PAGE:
In the wake of a huge GOP midterm victory, pro-abortion women actively took to the social website Twitter to reject the incoming wave of pro-life candidates. Those who have had abortions spoke out on Twitter, proudly tweeting “#ihadanabortion.” From the Chicago Sun-Times, to The Washington Post, the media obliged these women and their left-wing social agenda by complaining conservatives wish to “scrub the 'a-word' of stigma and shame” and compare pro-abortion women to those fighting for civil rights.
When a “hashtag” (a pound sign) followed by a series of words is used on Twitter (for example - #ihadanabortion) an online community is created for those who are discussing a similar topic. According to the Post , on Nov. 5 the #ihadanabortion topic was among the top 10 most popular or “trending” topics on Twitter.
With more than 75 million users , Twitter has proved to be an effective marketing and communication tool, social network site, and information-sharing platform. Recognizing Twitter's impact, the media gave these pro-choice women an unobstructed podium to share their views. Donna Trussell of Politics Daily , used her coverage to declare pro-choice women share the same human rights struggle of those in the civil rights movement and women “suffragists”:
“Wrote one commenter: 'It just seems like bad manners to tweet your abortion. So you decided to kill your child. That's your right. But don't assume everyone else wants to hear about it. I don't want to hear about your rape, your cheating on your spouse, your diarrhea. I don't even want to see the baby pictures of children you didn't kill.'
Key phrase: 'That's your right.' Left unspoken: For now. Until the pro-life movement can get Roe v. Wade overturned.
The struggle for human rights is not about manners or what people want to hear, is it? I'm sure segregationists in the Old South didn't want to hear about civil rights. Suffragists had to be plenty obnoxious to secure women's right to vote. Sex education pioneer Margaret Sanger risked jail time to get her word out.
As if Trussell's liberal leanings were not clear enough, her skewed description of pro-life activists surely clued in the reader. “Dr. George Tiller, an abortion provider,  was murdered in 2009 by an anti-abortion activist. Despite pro-life efforts to depict Dr. Tiller as a sociopath motivated by greed , his stated preference was dermatology, but he changed his specialty after hearing about a patient who died from an illegal abortion.” The Twitter user behind the name @IAmDrTiller began the movement by tweeting, 'Time for us to come out. Who's had an abortion? Show antis we're not intimidated by scare tactics. Use: #ihadanabortion.”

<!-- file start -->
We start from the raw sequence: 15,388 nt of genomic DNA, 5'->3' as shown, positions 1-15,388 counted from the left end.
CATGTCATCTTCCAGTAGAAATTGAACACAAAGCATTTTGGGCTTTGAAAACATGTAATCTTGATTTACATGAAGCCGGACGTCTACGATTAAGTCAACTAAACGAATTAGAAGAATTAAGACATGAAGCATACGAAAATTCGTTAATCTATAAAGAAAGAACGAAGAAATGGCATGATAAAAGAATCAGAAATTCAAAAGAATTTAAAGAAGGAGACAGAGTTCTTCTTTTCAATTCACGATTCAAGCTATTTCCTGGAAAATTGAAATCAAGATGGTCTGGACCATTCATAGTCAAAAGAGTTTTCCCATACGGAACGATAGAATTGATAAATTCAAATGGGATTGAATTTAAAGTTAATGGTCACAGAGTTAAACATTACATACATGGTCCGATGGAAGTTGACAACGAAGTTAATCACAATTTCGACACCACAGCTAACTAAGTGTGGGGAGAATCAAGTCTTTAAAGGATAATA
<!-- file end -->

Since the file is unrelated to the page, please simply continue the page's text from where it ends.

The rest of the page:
Salon.com writer Tracy Clark-Flory defended the provocative topic as necessary “bold rhetoric” following the 2010 midterm elections. “Political slogans are not about nuance…” she wrote. “There are surprisingly few anti-choice tweets and, for the most part, the thread feels like a small, intimate conversation -- so much so that I feel trepidation writing about it. That's the whole point, though -- to take this private conversation public, to scrub the 'a-word' of stigma and shame. This is part of a long tradition of feminist consciousness-raising, it's just that the medium has changed.” The Chicago Sun-Times  reprinted the liberal Salon.com article as well.
The opening line for The Washington Post's On Faith blog post  about the #ihadanabortion topic clearly showed where writer Elizabeth Tenety comes down on the life issue. “With Tuesday's sweep of antiabortion candidates into Congress  (including a handful of 'hardliners ' who say they would outlaw the procedure in all circumstances), some pro-abortion rights activists took to Twitter under the hashtag #ihadanabortion.” Among admittedly hundreds of tweets that appeared on the topic, Tenety only featured three– and naturally, they were conservative-bashing, pro-choice liberal comments.
“Conservatives should stop being so judgmental contraception, sex and abortion. #ihadanabortion” was one tweet Tenety featured.